A canonical coronation (Latin: Coronatio Canonica) is a pious institutional act of the pope, duly expressed in a bull, in which the pope bestows the right to impose an ornamental crown, a diadem or an aureole to an image of Christ, Mary or Joseph that is widely venerated in a particular diocese or locality.
The formal act is generally carried out by a representing proxy of the pope, via the designated apostolic nuncio to a country or kingdom, or at times a lesser papal legate, or on rare occasions by the pope himself, by ceremonially attaching a crown, tiara, or stellar halo to the devotional image or statue.
The Holy Office originally issued the authorisation of a canonical coronation through a dicastery, called the "Vatican Chapter". Subsequently until 1989, the Vatican's Sacred Congregation of Rites was assigned this duty. Since then, the Congregation for Divine Worship and the Discipline of the Sacraments arranges to execute the ceremonial act which the decree authorizes.
See also: List of Pontifically crowned images
The formal act of coronation towards Marian images began with the Order of Friars Minor Capuchins, who on their evangelising missions collected great quantities of jewellery associated with the practice of indulgences, which funded at the request of the faithful, the gold crowns or accessories for images of the Virgin Mary, mainly in Italy. Although the crowning of statues and paintings occurred occasionally in antiquity and the Middle Ages, the early modern practice of canonical coronation began with the Capuchin friar Jeronimo Paolucci di Calboldi di Forlì (1552-1620), who in 1601 crowned the Madonna now enshrined at the Sanctuary of Santa Maria della Steccata in Parma.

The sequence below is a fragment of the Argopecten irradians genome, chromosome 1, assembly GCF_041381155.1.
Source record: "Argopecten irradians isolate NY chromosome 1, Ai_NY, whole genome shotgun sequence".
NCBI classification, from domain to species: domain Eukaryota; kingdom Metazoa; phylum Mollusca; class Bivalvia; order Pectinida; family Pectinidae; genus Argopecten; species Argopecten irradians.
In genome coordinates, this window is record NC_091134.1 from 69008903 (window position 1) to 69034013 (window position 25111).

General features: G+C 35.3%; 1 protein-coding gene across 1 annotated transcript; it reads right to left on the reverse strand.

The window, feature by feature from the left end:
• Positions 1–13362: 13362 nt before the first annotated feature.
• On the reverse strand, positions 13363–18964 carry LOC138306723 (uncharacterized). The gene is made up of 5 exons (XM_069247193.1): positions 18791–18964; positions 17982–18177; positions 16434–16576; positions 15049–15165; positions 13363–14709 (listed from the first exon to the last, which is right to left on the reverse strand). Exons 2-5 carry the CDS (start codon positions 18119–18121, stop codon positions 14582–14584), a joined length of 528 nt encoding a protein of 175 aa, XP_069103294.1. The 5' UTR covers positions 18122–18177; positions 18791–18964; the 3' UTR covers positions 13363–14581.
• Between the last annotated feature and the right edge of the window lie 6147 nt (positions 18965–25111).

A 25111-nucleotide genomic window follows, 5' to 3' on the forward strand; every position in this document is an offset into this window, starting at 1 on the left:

When the Marquis of Piacenza and Count of Borgonovo, Alessandro Sforza Cesarini died in 1636, he bequeathed in his will a large sum of money to the Vatican Chapter for the coronation of the most celebrated Marian images in the world. Funds from his bequest went towards the restoration of the Madonna della Febbre, which is now enshrined in the sacristy of Saint Peter's Basilica in Rome.
The enactment of the rite of the coronation of a venerated image became widely popular in the Papal states prior to 1800, when approximately 300 coronation ceremonies were performed. On 29 March 1897, an official rite titled Ordo Servandus in Tradendis Coronis Aureis Quae Donantur a Reverendisimi Capitulo Sancti Petri de Urbe Sacris imaginibus Beatae Mariae Virginis was included in the Roman Pontifical, for which a plenary indulgence was also conceded to the faithful who participated in such rites.
An earlier reference to the coronation of Marian images is decreed in the 1973 apostolic brief Pluries Decursu Temporis. The solemn rite of crowning images is contained in the Ordo Coronandi Imaginem Beatae Mariae Virginis, published by the Holy Office on 25 May 1981. Prior to 1989, papal bulls authorising canonical coronations were inscribed manually on parchment. After 1989, the Congregation for Divine Worship and the Discipline of the Sacraments began issuing the authorisations, thereby authorising a Papal legate to perform the coronation of the approved devotional image on behalf of the pope via an expressed decree of Letters Patent.